A visit to Crown Point
I decided to take advantage of the July 4th three-day weekend and go camping in the Adirondacks.
We did the same thing over Memorial Day, but that trip was fairly active, and it felt like we barely spent any time at the campsite. I wanted this trip to be different — calmer and more relaxing. So we booked a site at Sharp Bridge, a state-run campground on the Schroon River in the town of North Hudson. We didn’t do any hiking, though we took a long walk in the woods. We went swimming at the town beach. We read a lot. And we ate very well, cooking lobsters and steaks on the campfire.
Our one outing was to the town of Crown Point on Lake Champlain. We weren’t planning on visiting Crown Point, but the state park employee we spoke with made it sound very inviting. “There’s an old fort that’s kind of cool,” he said. “And a really good ice cream place.” And who can resist ice cream? Not us.
Crown Point was about 40 minutes from our campground. Rather than stop, we decided to head across the border to Vermont for ice cream, which we were both craving. After devouring a sundae and a cone, we returned to the Crown Point State Historic Site, which is pretty easy to find, as the ruins of the old fort are visible from the road. The site was actually home to two forts: the French fort Fort Saint-Frédéric, which was built in the 1730s and destroyed in 1759 by the British, and the British Fort Crown Point, which was built nearby. Visitors can see the remains of both forts, although we spent most of our time exploring the castle-like Fort Crown Port, which overlooks Lake Champlain and offers sweeping views of the surrounding countryside. We wandered through the empty rooms, admired the limestone walls and the old fireplaces. There were other tourists there, but it was quiet and peaceful and we felt like we had the place to ourselves.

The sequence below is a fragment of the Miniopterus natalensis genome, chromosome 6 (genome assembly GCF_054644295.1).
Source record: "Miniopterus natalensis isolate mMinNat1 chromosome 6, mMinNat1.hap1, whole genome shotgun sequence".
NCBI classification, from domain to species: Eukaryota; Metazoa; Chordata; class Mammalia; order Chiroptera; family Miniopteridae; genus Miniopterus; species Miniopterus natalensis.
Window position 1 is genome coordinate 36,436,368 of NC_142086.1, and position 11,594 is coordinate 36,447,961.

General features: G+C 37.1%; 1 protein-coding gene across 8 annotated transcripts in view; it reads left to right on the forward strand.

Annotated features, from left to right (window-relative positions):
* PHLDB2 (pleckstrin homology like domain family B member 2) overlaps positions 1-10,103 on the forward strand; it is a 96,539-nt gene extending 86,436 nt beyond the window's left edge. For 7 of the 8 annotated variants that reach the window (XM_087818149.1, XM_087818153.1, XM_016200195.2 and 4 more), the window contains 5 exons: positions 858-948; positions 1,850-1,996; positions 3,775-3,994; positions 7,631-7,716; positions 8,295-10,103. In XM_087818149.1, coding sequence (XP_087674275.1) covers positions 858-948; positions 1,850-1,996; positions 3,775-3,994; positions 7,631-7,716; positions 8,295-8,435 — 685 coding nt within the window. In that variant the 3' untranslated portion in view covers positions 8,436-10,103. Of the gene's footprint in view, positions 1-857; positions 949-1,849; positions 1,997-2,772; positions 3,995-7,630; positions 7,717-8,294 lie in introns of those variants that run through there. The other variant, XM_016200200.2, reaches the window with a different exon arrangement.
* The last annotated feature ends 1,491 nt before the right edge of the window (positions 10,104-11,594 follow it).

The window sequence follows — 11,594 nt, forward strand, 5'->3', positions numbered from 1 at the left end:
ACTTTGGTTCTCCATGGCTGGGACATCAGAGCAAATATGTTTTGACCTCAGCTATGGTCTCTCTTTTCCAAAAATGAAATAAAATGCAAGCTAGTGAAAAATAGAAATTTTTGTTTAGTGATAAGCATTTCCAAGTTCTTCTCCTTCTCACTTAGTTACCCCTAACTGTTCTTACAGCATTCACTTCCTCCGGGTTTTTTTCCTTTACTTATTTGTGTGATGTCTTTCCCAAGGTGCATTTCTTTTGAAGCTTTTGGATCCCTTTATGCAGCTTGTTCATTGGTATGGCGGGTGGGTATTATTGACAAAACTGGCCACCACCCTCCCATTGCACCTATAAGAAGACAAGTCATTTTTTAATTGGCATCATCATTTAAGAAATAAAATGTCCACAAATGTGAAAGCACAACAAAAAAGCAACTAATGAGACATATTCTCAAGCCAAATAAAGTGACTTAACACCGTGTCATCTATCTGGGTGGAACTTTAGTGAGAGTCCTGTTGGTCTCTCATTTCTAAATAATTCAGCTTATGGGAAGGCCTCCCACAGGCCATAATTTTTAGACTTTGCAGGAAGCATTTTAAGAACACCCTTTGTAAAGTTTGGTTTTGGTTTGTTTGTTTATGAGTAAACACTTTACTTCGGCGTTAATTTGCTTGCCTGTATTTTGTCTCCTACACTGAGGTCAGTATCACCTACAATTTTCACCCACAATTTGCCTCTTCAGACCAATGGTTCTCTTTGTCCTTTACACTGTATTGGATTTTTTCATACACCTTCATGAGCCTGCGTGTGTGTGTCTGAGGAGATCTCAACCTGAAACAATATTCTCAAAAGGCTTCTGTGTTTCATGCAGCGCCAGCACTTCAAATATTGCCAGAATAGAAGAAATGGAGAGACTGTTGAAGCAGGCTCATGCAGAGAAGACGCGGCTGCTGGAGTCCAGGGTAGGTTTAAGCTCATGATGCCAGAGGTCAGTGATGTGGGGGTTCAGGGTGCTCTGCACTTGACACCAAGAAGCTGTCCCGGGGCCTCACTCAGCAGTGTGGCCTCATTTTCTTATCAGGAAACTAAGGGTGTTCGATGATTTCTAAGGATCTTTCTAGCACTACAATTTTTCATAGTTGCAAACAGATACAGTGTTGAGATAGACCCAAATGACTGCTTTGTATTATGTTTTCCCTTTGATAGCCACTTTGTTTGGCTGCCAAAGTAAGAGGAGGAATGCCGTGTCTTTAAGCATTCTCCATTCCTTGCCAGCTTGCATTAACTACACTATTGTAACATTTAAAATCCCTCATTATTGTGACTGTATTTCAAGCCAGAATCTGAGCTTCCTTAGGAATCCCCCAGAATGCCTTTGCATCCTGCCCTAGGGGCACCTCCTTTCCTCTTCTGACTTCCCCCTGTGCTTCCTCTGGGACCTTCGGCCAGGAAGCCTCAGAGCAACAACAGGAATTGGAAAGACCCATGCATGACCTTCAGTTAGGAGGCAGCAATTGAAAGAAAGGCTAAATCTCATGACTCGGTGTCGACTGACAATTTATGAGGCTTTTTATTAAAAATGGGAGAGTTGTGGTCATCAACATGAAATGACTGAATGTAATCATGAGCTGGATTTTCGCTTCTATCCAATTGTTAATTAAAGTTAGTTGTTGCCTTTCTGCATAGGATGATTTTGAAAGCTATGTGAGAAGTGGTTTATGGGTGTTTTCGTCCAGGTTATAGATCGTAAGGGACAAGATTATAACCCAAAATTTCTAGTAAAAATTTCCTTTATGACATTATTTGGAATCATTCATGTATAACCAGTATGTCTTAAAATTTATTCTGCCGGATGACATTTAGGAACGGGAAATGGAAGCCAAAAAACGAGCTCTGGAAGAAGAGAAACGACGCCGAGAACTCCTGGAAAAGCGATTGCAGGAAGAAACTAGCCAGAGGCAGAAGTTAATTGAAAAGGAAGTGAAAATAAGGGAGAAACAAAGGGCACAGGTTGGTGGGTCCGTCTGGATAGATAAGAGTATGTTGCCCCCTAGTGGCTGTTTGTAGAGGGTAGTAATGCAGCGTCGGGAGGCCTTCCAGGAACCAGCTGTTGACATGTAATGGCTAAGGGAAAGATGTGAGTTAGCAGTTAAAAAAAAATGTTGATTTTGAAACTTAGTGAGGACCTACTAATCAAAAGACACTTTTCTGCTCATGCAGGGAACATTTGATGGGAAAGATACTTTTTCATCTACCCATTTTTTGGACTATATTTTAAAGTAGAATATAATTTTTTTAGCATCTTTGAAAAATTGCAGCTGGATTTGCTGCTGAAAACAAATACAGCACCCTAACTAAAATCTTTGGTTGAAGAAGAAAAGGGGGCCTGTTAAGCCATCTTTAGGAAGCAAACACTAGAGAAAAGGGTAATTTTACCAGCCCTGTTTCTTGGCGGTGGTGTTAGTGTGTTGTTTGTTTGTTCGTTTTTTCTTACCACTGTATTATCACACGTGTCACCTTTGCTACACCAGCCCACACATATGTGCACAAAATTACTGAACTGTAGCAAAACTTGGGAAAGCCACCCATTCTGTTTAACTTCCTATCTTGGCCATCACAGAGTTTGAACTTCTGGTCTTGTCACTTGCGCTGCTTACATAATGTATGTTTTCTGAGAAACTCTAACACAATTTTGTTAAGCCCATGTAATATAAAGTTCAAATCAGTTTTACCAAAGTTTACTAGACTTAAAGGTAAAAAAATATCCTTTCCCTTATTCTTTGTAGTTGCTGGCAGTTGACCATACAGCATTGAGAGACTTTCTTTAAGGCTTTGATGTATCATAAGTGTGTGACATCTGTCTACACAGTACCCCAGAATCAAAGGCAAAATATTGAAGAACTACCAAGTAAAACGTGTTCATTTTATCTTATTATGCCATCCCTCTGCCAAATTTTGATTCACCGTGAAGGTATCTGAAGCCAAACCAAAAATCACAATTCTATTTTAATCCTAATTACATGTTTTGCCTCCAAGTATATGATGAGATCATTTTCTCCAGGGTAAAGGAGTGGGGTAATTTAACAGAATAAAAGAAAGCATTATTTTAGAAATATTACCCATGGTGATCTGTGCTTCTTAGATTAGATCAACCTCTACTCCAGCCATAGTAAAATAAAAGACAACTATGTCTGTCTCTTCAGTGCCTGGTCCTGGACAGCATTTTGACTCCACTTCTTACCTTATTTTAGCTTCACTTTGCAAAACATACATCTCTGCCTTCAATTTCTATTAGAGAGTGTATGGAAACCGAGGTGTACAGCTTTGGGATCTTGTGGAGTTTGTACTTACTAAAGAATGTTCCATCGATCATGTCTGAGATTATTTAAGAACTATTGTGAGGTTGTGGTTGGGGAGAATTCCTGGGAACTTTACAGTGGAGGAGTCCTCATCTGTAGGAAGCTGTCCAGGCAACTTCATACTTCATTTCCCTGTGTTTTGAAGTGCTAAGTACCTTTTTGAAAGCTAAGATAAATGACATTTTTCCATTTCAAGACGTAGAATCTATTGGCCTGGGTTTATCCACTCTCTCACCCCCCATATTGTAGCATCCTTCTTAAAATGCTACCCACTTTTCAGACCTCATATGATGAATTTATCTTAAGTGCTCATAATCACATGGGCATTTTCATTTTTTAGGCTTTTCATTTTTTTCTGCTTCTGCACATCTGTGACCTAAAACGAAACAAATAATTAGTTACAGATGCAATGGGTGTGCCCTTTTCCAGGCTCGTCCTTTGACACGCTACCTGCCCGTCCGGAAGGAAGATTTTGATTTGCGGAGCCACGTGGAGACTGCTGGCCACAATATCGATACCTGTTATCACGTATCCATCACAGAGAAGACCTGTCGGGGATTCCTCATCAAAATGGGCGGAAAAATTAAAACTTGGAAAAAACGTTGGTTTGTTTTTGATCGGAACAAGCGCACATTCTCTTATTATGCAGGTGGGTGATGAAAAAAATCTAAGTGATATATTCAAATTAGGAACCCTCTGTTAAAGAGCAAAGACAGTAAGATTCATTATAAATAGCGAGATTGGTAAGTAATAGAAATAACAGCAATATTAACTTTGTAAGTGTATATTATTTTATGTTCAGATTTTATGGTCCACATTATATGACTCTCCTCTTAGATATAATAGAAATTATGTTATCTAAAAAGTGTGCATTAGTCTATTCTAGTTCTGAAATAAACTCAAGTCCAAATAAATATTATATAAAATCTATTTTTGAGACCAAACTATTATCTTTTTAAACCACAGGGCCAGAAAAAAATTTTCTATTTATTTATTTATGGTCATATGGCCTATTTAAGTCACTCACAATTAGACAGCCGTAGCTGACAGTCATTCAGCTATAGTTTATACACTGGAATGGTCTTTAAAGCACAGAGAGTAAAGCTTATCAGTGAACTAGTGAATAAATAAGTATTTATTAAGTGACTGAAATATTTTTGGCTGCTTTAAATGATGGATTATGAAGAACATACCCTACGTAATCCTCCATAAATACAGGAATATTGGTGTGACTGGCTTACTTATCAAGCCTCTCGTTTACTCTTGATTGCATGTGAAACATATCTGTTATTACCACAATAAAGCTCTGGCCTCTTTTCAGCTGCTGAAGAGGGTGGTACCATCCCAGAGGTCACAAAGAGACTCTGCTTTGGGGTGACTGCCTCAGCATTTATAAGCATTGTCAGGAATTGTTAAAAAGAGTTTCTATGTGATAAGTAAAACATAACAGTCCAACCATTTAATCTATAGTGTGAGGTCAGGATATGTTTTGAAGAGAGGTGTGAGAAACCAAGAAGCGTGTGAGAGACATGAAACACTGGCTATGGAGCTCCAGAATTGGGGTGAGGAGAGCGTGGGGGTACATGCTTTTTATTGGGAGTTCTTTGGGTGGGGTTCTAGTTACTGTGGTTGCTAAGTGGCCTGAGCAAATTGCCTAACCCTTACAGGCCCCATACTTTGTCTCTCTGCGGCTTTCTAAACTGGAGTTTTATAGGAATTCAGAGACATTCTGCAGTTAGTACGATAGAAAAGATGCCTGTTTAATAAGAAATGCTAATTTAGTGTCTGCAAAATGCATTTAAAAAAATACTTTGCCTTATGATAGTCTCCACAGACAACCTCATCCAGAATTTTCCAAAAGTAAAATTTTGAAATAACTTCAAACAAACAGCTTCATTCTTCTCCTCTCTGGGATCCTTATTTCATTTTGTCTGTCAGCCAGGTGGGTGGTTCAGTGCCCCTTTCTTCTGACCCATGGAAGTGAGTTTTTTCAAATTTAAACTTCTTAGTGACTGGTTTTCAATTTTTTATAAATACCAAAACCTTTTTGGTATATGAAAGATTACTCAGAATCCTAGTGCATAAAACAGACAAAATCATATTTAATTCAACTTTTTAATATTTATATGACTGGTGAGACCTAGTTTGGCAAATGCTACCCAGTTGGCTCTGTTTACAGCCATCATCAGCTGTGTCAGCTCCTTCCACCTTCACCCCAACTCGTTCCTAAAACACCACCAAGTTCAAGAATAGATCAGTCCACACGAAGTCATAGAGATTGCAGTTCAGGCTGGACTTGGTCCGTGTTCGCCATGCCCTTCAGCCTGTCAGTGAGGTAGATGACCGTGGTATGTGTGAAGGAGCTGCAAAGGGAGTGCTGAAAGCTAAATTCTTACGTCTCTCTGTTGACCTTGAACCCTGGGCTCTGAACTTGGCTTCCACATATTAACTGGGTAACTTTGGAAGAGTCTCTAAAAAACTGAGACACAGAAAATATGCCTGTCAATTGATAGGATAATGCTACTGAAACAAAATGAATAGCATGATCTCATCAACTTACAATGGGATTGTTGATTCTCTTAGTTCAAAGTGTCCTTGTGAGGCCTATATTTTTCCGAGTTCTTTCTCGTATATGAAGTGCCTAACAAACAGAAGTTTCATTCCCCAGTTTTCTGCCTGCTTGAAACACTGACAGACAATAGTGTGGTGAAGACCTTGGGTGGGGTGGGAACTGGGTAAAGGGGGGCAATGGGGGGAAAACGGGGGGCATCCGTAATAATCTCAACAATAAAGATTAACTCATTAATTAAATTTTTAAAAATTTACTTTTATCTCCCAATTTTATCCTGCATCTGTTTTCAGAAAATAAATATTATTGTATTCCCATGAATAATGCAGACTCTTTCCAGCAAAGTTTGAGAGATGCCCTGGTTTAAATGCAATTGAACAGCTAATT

After exploring the fort, we headed down to the water, where we were delighted to discover that we could walk along the shore. It was so blustery and wavy it felt a bit like the ocean, and the rocks were smooth and windswept. We skipped stones and waded for a bit, and when we felt hungry we turned back. After lunch we drove across the street and visited the Crown Point Lighthouse. Originally built as a windmill, this is a beautiful and impressive 55-foot structure, and visitors are permitted to climb the winding stairs to the balcony and take in a pretty impressive aerial view of the area. Today the lighthouse is a memorial to Samuel de Champlain, and his exploration of the lake that bears his name.
All in all, our visit to Crown Point was leisurely and laid-back. We thought about visiting the museum, but decided we’d rather not go inside on such a beautiful day. Instead, we returned to North Hudson for a swim in the river. It was a very pleasant day, and if you ever have the chance to swing through Crown Point, make sure you get out and go for a walk. You probably won’t regret it.
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